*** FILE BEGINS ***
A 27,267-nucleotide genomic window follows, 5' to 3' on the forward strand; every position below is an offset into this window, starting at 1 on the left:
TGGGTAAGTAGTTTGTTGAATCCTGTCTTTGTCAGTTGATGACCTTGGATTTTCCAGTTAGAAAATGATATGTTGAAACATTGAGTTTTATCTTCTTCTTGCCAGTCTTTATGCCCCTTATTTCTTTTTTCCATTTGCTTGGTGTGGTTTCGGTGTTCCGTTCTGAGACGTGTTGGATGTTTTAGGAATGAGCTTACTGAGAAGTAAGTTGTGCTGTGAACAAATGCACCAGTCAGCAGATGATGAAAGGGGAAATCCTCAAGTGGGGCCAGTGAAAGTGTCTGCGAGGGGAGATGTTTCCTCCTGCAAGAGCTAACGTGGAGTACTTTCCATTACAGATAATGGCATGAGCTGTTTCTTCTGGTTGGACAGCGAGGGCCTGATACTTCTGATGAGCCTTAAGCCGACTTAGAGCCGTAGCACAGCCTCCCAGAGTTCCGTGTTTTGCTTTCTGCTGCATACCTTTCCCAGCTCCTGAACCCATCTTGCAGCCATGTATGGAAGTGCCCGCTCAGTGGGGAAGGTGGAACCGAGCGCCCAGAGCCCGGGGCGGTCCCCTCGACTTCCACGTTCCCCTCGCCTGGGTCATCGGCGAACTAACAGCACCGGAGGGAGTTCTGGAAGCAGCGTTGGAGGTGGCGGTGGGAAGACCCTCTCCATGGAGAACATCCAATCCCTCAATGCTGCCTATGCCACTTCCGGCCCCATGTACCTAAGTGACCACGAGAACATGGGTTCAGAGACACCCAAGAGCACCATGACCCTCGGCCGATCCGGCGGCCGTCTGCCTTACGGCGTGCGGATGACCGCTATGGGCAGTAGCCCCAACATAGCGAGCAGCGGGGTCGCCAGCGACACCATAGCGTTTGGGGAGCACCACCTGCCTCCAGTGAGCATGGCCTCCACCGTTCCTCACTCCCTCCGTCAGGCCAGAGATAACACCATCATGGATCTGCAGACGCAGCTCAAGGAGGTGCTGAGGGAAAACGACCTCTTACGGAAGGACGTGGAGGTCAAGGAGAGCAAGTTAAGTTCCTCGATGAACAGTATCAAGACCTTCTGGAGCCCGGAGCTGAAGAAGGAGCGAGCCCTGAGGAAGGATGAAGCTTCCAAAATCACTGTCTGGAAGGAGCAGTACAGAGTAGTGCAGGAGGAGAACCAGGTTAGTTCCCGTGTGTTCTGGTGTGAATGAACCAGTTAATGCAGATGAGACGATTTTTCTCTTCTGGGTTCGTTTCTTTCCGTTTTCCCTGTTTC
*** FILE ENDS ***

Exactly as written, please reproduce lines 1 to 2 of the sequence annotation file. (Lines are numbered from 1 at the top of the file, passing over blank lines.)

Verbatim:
A 27,267-nucleotide genomic window follows, 5' to 3' on the forward strand; every position below is an offset into this window, starting at 1 on the left:
TGGGTAAGTAGTTTGTTGAATCCTGTCTTTGTCAGTTGATGACCTTGGATTTTCCAGTTAGAAAATGATATGTTGAAACATTGAGTTTTATCTTCTTCTTGCCAGTCTTTATGCCCCTTATTTCTTTTTTCCATTTGCTTGGTGTGGTTTCGGTGTTCCGTTCTGAGACGTGTTGGATGTTTTAGGAATGAGCTTACTGAGAAGTAAGTTGTGCTGTGAACAAATGCACCAGTCAGCAGATGATGAAAGGGGAAATCCTCAAGTGGGGCCAGTGAAAGTGTCTGCGAGGGGAGATGTTTCCTCCTGCAAGAGCTAACGTGGAGTACTTTCCATTACAGATAATGGCATGAGCTGTTTCTTCTGGTTGGACAGCGAGGGCCTGATACTTCTGATGAGCCTTAAGCCGACTTAGAGCCGTAGCACAGCCTCCCAGAGTTCCGTGTTTTGCTTTCTGCTGCATACCTTTCCCAGCTCCTGAACCCATCTTGCAGCCATGTATGGAAGTGCCCGCTCAGTGGGGAAGGTGGAACCGAGCGCCCAGAGCCCGGGGCGGTCCCCTCGACTTCCACGTTCCCCTCGCCTGGGTCATCGGCGAACTAACAGCACCGGAGGGAGTTCTGGAAGCAGCGTTGGAGGTGGCGGTGGGAAGACCCTCTCCATGGAGAACATCCAATCCCTCAATGCTGCCTATGCCACTTCCGGCCCCATGTACCTAAGTGACCACGAGAACATGGGTTCAGAGACACCCAAGAGCACCATGACCCTCGGCCGATCCGGCGGCCGTCTGCCTTACGGCGTGCGGATGACCGCTATGGGCAGTAGCCCCAACATAGCGAGCAGCGGGGTCGCCAGCGACACCATAGCGTTTGGGGAGCACCACCTGCCTCCAGTGAGCATGGCCTCCACCGTTCCTCACTCCCTCCGTCAGGCCAGAGATAACACCATCATGGATCTGCAGACGCAGCTCAAGGAGGTGCTGAGGGAAAACGACCTCTTACGGAAGGACGTGGAGGTCAAGGAGAGCAAGTTAAGTTCCTCGATGAACAGTATCAAGACCTTCTGGAGCCCGGAGCTGAAGAAGGAGCGAGCCCTGAGGAAGGATGAAGCTTCCAAAATCACTGTCTGGAAGGAGCAGTACAGAGTAGTGCAGGAGGAGAACCAGGTTAGTTCCCGTGTGTTCTGGTGTGAATGAACCAGTTAATGCAGATGAGACGATTTTTCTCTTCTGGGTTCGTTTCTTTCCGTTTTCCCTGTTTC